Yesterday, Rep. Michele Bachmann (R-MN) called on newly-minted Governor Mark Dayton (D) to cancel an expansion of Medicaid for some 95,000 Minnesotans, for fear that it would commit the state to fully implementing the Affordable Care Act. Dayton recently signed an executive order taking advantage of a provision in the law that allows states to expand the program before 2014, bringing in an estimated $1.3 billion to the state.
Bachmann urged Dayton to rescind the order without offering any plan for how to extend coverage to the 95,000 Minnesotans who would benefit from the expansion:
“All across the country we’re seeing that ObamaCare is driving up healthcare costs. Insurance premiums are rising. Bureaucrats are starting a process that will expand the list of minimum benefits insurance companies must offer. That will raise the price of health insurance and take away consumer choice.
“Serious steps are being taken to stop this job-destroying legislation that will cause healthcare costs to rise exponentially. Yet here in Minnesota, Governor Dayton is unyielding in his desire to fully commit our state to it.
“We are here this morning to call on the Governor to change course.
“If Governor Dayton truly believes that cutting spending and shrinking the size of government are complex issues, then how can he not at least withdraw his Executive Order [that will expand medical assistance, ensnare the state in ObamaCare, and cost Minnesotans millions of dollars], sit down with these lawmakers, and work on the kind of bipartisan healthcare solutions that will not add to our state’s $6 billion deficit.”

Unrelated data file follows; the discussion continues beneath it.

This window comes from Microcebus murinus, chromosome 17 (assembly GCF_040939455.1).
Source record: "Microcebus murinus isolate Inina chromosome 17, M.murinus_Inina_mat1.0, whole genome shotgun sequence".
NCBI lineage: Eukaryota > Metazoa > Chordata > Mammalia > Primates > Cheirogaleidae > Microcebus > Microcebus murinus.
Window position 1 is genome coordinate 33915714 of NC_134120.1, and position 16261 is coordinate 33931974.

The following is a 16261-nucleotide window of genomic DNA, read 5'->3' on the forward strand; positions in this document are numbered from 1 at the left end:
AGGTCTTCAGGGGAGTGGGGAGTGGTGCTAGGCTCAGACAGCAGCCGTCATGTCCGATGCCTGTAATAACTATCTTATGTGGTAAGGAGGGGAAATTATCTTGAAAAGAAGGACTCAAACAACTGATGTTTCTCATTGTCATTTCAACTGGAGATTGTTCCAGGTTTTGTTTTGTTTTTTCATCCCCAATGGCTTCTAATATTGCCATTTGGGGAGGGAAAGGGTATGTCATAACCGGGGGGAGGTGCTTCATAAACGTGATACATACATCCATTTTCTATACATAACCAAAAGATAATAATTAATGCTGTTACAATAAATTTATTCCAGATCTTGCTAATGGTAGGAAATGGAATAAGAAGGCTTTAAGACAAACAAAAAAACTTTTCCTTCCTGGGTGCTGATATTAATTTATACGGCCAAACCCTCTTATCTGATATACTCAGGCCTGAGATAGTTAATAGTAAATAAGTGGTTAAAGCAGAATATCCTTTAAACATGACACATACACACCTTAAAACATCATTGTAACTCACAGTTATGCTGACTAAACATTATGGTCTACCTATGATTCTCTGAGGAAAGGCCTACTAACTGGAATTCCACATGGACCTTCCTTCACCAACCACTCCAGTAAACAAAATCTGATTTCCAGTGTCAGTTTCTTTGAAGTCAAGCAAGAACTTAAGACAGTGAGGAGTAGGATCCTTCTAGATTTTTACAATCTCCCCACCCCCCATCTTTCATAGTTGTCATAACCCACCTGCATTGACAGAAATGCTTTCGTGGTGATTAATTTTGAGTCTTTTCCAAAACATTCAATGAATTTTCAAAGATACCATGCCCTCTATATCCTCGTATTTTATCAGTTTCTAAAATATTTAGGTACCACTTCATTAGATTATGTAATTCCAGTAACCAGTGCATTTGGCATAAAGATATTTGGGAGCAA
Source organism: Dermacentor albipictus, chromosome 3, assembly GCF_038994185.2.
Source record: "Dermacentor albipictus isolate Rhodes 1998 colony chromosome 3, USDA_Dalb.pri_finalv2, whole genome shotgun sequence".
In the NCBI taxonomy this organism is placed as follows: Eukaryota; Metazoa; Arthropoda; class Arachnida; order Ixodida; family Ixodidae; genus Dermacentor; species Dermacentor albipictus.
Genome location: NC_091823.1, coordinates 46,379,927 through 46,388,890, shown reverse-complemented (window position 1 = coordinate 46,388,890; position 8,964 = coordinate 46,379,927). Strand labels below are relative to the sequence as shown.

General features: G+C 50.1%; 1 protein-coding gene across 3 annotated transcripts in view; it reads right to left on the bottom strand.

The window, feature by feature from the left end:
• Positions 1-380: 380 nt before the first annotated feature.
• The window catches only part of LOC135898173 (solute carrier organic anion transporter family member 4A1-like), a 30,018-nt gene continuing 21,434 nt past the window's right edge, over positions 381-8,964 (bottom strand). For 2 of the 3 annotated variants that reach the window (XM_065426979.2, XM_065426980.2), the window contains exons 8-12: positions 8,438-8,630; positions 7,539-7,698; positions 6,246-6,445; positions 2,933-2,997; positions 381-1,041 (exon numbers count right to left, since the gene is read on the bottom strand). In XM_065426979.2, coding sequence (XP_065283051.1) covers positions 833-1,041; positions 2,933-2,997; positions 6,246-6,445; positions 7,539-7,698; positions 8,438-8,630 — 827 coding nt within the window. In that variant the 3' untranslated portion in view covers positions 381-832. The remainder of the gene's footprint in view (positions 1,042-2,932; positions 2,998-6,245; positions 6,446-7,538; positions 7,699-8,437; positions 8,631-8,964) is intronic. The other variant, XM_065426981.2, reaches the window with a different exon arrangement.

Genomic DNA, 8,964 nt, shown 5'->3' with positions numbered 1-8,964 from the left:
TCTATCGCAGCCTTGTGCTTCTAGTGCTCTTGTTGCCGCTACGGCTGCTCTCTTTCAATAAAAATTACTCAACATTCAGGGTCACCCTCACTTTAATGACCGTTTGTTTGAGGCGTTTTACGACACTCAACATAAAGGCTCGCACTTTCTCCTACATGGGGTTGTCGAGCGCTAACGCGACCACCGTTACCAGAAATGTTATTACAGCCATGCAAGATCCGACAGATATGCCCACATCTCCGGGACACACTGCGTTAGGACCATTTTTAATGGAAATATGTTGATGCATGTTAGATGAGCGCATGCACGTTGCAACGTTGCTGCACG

This best illustrates the difference between someone who is truly interested in addressing the access problems facing the states and Bachmann, who as the Governor suggested, is “playing presidential politics with the citizens of our state.” Now, to be sure, many governors may be troubled by the scale of Medicaid enrollment increases, but these are concerns that can all be addressed. The bottom line is that over the short term — especially until 2016 — the Medicaid expansion provisions provide states with a lot of extra cash, insure more residents and consequently allow states to reduce payments they make to support uncompensated care costs. (The federal government picks up the entire tab of Medicaid expansion until 2016 and pays for 95% of the expansion in 2017, 94% in 2018, and 93% in 2019. Beginning in 2020, it will fund 90% of the expansion).
As a governor who wants to actually resolve the health care problem rather than bloviate about it, Dayton would be foolish not to take advantage of these provisions. Minnesota will be able to cover a large number of residents at little direct cost (a Kaiser Family Foundation report estimates that the federal government will pick up 95% of the cost of the expansion) and that’s an infinitesimally better proposition than Bachmann’s non-existent solution to the uninsurance problem.